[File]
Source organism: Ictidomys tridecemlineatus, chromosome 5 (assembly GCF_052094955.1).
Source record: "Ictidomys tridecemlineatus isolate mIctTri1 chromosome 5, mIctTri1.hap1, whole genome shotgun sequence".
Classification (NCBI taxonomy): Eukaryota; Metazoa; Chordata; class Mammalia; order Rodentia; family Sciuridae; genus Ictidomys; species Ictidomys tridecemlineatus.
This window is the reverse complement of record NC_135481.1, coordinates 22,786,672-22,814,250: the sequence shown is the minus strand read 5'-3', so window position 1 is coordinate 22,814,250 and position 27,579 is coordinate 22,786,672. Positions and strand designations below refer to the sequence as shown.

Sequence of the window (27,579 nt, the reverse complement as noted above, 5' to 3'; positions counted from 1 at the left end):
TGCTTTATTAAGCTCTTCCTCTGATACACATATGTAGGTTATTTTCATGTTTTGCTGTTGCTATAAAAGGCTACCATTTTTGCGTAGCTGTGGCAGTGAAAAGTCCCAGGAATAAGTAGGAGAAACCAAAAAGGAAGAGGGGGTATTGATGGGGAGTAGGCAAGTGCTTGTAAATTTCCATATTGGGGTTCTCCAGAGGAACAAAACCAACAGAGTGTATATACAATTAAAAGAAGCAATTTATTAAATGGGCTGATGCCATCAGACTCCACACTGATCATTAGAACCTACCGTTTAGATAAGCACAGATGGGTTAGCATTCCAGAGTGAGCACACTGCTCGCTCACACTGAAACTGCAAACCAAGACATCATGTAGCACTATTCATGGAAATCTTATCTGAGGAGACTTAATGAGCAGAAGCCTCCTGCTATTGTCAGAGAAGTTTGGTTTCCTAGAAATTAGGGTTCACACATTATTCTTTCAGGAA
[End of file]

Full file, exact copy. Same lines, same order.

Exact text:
Source organism: Ictidomys tridecemlineatus, chromosome 5 (assembly GCF_052094955.1).
Source record: "Ictidomys tridecemlineatus isolate mIctTri1 chromosome 5, mIctTri1.hap1, whole genome shotgun sequence".
Classification (NCBI taxonomy): Eukaryota; Metazoa; Chordata; class Mammalia; order Rodentia; family Sciuridae; genus Ictidomys; species Ictidomys tridecemlineatus.
This window is the reverse complement of record NC_135481.1, coordinates 22,786,672-22,814,250: the sequence shown is the minus strand read 5'-3', so window position 1 is coordinate 22,814,250 and position 27,579 is coordinate 22,786,672. Positions and strand designations below refer to the sequence as shown.

Sequence of the window (27,579 nt, the reverse complement as noted above, 5' to 3'; positions counted from 1 at the left end):
TGCTTTATTAAGCTCTTCCTCTGATACACATATGTAGGTTATTTTCATGTTTTGCTGTTGCTATAAAAGGCTACCATTTTTGCGTAGCTGTGGCAGTGAAAAGTCCCAGGAATAAGTAGGAGAAACCAAAAAGGAAGAGGGGGTATTGATGGGGAGTAGGCAAGTGCTTGTAAATTTCCATATTGGGGTTCTCCAGAGGAACAAAACCAACAGAGTGTATATACAATTAAAAGAAGCAATTTATTAAATGGGCTGATGCCATCAGACTCCACACTGATCATTAGAACCTACCGTTTAGATAAGCACAGATGGGTTAGCATTCCAGAGTGAGCACACTGCTCGCTCACACTGAAACTGCAAACCAAGACATCATGTAGCACTATTCATGGAAATCTTATCTGAGGAGACTTAATGAGCAGAAGCCTCCTGCTATTGTCAGAGAAGTTTGGTTTCCTAGAAATTAGGGTTCACACATTATTCTTTCAGGAA